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Ron Kampeas
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Who’s giving?

Republican candidates and their Jewish backers

WorldPublished: 24 April 2015

WASHINGTON — Election Day is 19 months away, but the campaign already has begun. Aside from Democrat Hillary Clinton, three Republican candidates with reasonable chances at the nomination have declared and several others are on the cusp.

The Republican Party says it’s been making inroads with Jewish voters, who traditionally have favored Democrats by 2-to-1 margins.

Here’s a rundown of the views of three declared Republican candidates — and two likely candidates — on issues of Jewish interest, and their connections to the community.


Competing views of Iran deal highlight challenges ahead

WorldPublished: 17 April 2015

WASHINGTON — Now that the outline for an Iran nuclear agreement has been released — or, more precisely, two outlines, one by Iran, the other by the Obama administration, have been released — major gaps have emerged.

They will have to be resolved before June 30. That’s the deadline for a final deal, which includes the agreement about when sanctions on Iran are lifted.

President Barack Obama and Iran’s supreme leader, Ali Khamenei, issued conflicting statements on the sanctions issue in the past week, with Obama suggesting sanctions would be relaxed only once Iran begins to implement its obligations and Khamenei demanding that all sanctions be suspended upon signing an agreement. Khamenei also vowed that military sites would not be open to nuclear inspectors. That clashes with the American text, which says that inspectors have the right to visit suspicious sites “anywhere in the country.”


Obama meets Jewish leaders and donors

Works hard to show them how much he cares

WorldPublished: 17 April 2015

WASHINGTON — Jewish leaders expected President Barack Obama to sell them hard on the Iran nuclear deal.

Instead, participants in two White House meetings on Monday said he offered a softer pitch on how deeply he cares for Israel and the Jewish people.

“He tried to explain he understands Jewish trauma, history, the Jewish feeling of being alone in a bad neighborhood,” said a participant in the first meeting, which was attended by 15 top officials from Jewish organizations.

Another described the meeting as “intense.”

“There was an openheartedness, there were some deep reflections by the president,” this participant said.

Sources said the second meeting, for Jewish fundraisers for the Democratic Party, had a similar cast. “He said, ‘I consider it a moral failure if something happened to Israel on my watch,’” a participant in the fundraisers’ meeting said. “He said, ‘I feel like I’m a member of the tribe.’”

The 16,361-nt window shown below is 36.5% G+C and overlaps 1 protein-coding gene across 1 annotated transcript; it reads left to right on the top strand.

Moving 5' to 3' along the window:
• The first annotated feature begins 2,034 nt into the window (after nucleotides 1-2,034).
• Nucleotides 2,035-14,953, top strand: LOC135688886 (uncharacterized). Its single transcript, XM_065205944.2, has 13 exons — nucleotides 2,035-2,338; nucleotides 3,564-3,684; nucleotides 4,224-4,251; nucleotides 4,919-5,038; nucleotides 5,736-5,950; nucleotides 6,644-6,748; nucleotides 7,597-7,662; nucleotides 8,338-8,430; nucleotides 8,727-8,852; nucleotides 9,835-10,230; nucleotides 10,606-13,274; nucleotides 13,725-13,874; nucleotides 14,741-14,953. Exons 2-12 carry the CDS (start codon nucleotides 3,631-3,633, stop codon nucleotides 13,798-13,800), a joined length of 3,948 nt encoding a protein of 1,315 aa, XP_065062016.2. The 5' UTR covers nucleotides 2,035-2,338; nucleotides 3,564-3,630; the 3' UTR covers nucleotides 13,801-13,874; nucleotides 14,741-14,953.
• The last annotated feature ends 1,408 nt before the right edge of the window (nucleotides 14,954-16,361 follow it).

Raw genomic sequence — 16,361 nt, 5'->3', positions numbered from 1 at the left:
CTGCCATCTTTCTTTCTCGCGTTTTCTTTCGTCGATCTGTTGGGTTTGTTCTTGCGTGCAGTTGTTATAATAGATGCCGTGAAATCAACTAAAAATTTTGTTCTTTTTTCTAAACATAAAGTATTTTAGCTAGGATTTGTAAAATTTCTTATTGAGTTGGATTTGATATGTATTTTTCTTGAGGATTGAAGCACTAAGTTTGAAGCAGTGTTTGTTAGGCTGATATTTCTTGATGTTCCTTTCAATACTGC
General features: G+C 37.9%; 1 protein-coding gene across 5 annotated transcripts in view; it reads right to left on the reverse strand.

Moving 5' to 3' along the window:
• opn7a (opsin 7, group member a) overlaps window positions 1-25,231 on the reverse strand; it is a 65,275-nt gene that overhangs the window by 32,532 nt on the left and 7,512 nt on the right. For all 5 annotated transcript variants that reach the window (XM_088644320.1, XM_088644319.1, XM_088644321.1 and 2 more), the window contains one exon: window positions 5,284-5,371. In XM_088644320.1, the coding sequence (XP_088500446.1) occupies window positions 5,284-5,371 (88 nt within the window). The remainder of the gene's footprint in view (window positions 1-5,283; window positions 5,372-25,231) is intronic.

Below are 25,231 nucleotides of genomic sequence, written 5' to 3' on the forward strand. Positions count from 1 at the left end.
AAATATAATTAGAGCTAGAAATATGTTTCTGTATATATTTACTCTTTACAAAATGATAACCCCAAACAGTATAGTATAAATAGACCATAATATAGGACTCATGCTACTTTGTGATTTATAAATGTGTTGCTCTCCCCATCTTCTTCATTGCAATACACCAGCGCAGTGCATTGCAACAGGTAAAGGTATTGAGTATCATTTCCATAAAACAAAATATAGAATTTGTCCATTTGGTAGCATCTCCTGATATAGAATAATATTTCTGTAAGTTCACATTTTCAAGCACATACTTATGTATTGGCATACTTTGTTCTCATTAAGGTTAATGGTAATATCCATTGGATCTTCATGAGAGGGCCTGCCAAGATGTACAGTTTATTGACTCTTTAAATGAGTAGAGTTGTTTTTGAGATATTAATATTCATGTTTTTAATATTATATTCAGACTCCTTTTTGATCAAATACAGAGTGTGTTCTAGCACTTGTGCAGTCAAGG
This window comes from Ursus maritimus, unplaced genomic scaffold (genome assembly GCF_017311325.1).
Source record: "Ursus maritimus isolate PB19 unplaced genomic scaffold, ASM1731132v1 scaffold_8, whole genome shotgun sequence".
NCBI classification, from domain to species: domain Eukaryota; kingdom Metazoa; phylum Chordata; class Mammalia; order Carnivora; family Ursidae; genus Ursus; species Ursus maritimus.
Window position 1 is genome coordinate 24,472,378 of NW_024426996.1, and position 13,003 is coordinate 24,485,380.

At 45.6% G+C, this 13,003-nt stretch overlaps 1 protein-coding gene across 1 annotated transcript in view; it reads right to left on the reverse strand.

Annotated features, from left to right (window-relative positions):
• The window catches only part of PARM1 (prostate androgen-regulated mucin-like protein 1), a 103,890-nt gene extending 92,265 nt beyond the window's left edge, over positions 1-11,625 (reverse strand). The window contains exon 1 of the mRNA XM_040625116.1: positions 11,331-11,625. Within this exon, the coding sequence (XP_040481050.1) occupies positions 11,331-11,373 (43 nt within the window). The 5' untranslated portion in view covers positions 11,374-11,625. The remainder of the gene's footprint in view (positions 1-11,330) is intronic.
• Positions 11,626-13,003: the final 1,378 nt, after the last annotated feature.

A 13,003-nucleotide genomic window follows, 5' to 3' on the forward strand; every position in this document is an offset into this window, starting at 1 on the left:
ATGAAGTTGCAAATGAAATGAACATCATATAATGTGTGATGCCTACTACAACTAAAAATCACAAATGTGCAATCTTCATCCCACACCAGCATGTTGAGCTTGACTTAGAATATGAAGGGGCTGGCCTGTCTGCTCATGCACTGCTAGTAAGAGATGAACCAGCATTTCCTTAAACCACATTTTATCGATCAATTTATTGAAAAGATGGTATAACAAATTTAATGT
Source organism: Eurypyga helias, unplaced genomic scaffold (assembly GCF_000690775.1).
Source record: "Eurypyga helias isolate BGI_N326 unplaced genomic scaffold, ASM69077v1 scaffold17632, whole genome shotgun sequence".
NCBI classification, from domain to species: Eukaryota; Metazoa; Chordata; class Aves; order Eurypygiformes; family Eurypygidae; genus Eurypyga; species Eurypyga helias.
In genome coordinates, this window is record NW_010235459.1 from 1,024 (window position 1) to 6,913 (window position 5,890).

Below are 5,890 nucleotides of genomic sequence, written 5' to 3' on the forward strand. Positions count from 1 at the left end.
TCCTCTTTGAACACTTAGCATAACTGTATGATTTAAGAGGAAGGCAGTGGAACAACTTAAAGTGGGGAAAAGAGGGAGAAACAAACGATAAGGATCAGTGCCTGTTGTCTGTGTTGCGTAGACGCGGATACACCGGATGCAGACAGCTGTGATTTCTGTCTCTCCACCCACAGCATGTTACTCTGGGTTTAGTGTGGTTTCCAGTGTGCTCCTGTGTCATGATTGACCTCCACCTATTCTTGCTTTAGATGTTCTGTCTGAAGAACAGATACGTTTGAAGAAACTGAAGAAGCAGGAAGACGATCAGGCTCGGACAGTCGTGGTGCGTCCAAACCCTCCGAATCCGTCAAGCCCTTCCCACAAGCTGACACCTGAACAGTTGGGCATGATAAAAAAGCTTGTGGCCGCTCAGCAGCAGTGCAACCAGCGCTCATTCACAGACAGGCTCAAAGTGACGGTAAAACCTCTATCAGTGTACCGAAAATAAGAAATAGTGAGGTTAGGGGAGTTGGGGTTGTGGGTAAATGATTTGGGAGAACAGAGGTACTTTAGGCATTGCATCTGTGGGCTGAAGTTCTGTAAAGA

Hillary’s dilemma

Clinton weighs loyalty to Obama with distinctions on Israel issues

WorldPublished: 17 April 2015

WASHINGTON — Hillary Clinton does not appear until 90 seconds into the two-minute video rolling out her campaign.

No one among the bright and diverse array of everyday Americans in that video mentions foreign policy. Or Barack Obama.

Jewish Democrats say the video released last weekend is emblematic of the approach that Clinton is likely to take as she tries to balance her loyalty to Obama with the perceived need to distance herself from the tensions that have characterized his administration’s relationship with Israel.

That tack is embedded in a statement from her, issued March 29 through Malcolm Hoenlein, the executive vice president of the Conference of Presidents of Major American Jewish Organizations.

“Secretary Clinton thinks we need to all work together to return the special U.S.-Israel relationship to constructive footing, to get back to basic shared concerns and interests, including a two-state solution pursued through direct negotiations between Israelis and Palestinians,” Hoenlein said, describing a phone conversation he initiated with Clinton.


Netanyahu facing challenges, criticism from Jewish liberals

WorldPublished: 27 March 2015

WASHINGTON– With Prime Minister Benjamin Netanyahu facing escalating criticism and pressure from the White House, he could use some help from Israel’s erstwhile allies in the American Jewish community — especially those with sway in liberal and Democratic circles.

But several leading Jewish liberal critics of Netanyahu are working to rally American Jewish opinion against him by stepping up their condemnations of the prime minister and calling on the United States to ratchet up the pressure on Israel.

The epicenter of this liberal Jewish push is the annual J Street conference in Washington, where, in a Saturday night speech to 3,000 attendees, the group’s executive director, Jeremy Ben-Ami, accused Netanyahu of harming the U.S.-Israel relationship through “partisan gamesmanship” and called on the Obama administration to put forth the parameters for a resolution to the conflict at the U.N. Security Council.